Sunday, August 23, 2009
Inglourious Basterds appealed to me from the very first trailer I viewed. The limited scenes of Brad Pitt cast as a gritty countrified team leader of a band of Jewish Americans chosen to hunt and kill gnat-zees piqued my interest immediately. Often, trailers are a tease, often giving viewers the best two minutes in the movie, but falling far short of the hype. I am happy to report that Inglourious Basterds manages to maintain the sharp dialogue and exceptional acting visible in the trailers for the entire 153 minute duration of the film. It really did not fell like a two and a half hour movie.
Inglourious Basterds takes certain liberties with the real history of World War II to bring us the story of a misfit part-Apache Lieutenant Aldo Raine (Brad Pitt). Al-do is tasked with training a team to drop behind enemy lines in France, where they ruthlessly kill and maim German soldiers. Their reputation as vicious killers quickly spreads amongst the German soldiers. When a twist of fate has Joseph Goebbels (Sylvester Groth) holding his film premiere at a French Theater, several plot lines head toward a collision course. The theater owner, Shoshonna Dreyfus (Melanie Laurent) had escaped four years earlier from the brutal "Jew Hunter" Hans Landa (Christopher Waltz). Colonel Landa ends up running security for the premiere. The star of the premiere, Frederick Zoller (Daniel Bruhl) is smitten with the beautiful Shoshonna, whose attempts to rebuff him are futile. A famous German actress, Bridget von Hammersmark (Diane Kruger), who works as a double-agent, has agreed to get the Basterds into the premiere so they can kill the Nazis...while Shoshonna has developed her own plan. The elements are carefully constructed culminating in a climax with an interesting but enjoyable twist at the end. So, Tarantino took liberties with history to devlier an action-packed and incredibly fun (and violent) film...it was worth it.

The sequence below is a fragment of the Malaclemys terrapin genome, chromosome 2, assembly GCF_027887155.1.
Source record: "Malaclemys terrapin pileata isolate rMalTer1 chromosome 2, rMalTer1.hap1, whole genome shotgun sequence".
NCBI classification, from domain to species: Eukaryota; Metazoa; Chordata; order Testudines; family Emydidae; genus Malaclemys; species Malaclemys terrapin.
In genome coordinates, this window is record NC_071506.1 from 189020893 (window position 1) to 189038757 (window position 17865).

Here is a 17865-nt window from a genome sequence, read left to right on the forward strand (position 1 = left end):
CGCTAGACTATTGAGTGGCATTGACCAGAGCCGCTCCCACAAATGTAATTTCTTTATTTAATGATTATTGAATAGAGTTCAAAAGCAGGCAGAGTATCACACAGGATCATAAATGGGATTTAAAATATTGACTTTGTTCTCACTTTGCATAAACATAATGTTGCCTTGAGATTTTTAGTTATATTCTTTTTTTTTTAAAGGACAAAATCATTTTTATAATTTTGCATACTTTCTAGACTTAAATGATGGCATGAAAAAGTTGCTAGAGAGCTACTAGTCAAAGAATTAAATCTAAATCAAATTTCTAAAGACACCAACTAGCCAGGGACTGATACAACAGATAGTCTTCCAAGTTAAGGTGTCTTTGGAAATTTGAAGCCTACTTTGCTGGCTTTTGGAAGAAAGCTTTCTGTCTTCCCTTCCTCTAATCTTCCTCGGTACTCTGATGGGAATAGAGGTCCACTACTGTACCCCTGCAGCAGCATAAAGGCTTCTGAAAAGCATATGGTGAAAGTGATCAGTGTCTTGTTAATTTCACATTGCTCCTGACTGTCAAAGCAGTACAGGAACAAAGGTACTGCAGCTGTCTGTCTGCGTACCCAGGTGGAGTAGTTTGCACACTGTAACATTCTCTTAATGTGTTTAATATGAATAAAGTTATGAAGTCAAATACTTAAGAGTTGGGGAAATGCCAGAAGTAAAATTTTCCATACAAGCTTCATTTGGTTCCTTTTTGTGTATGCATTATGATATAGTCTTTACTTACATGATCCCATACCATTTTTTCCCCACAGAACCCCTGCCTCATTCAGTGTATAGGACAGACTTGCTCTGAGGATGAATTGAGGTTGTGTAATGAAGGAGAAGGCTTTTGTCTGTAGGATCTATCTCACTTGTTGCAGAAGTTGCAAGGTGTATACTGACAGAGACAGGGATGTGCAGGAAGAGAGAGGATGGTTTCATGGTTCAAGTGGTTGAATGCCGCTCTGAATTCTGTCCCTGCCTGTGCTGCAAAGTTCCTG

One thing I enjoy about Quentin Tarantino films is the dialogue. It is easy to get hung up on expressions or langauge that are comfortable. Tarantino doesn't find comfort zones, he challenges them. That gives Tarantino an open palate upon which to create his characters and dialogue. The characters are unique and intersting (although maybe a bit one-dimensional). But the dialogue is rich with intersting expressions and exceptional one-liners. The film had elements of graphic novel and spaghetti western thrown in to create a very unique look and feel that had Tarantino written all over it. Even the plot managed to catch me looking the other way. I guessed the ending about one minute before it happened.
Growing up, my favorite actor was Clint Eastwood (I was happy to see his Gran Torino earlier this year...likely his last film). I have never adjusted my icon for another Hollywood hero. I finally find myself seriously considering replacing Eastwood with Brad Pitt. I know the girls like Pitt simply because he's Brad Pitt. I have been a fan of Pitt's work, but his latest films have shown an incredible adaptability and range. In Inglourious Basterds, Pitt has outdone himself. I would never have read the script for this film and thought...that sounds like an excellent role for Brad Pitt. I would have looked for an older, grittier actor like the guys from the Dirty Dozen. Someone cast in the mold of Charles Bronson. Brad Pitt hit this one out of the park. He was unbelievably credible as the tough-as-nails ruthlessly violent Lieutenant. Bravo, Brad.
After slathering on that kind of praise for Pitt's performance, would it be fair for me to claim that Pitt was, at times, upstaged by the exceptionally deviant performance of Waltz as Colonel Landa? Where Pitt showed broad appeal, Landa brought scheming trickery layered with a heavy dose of self-preservation. The vile back-stabbing brand of preservation. Waltz was uncanny at times, combining cunning and violence to create a character that was the eseence of dishonor. Waltz was equally superb in this film. I was surprised to Mike Meyers in the film, in a cameo as British OSS or Military Intelligence. I thought Meyers might bring some comedy to the role, but his part was rather small and uneventful...no knock on his performance. Sgt Hugo Stiglitz (Til Schweiger) gets his own "back story" in this film. Schweiger was a credibly ruthless Nazi killer. The cast was superb top to bottom.
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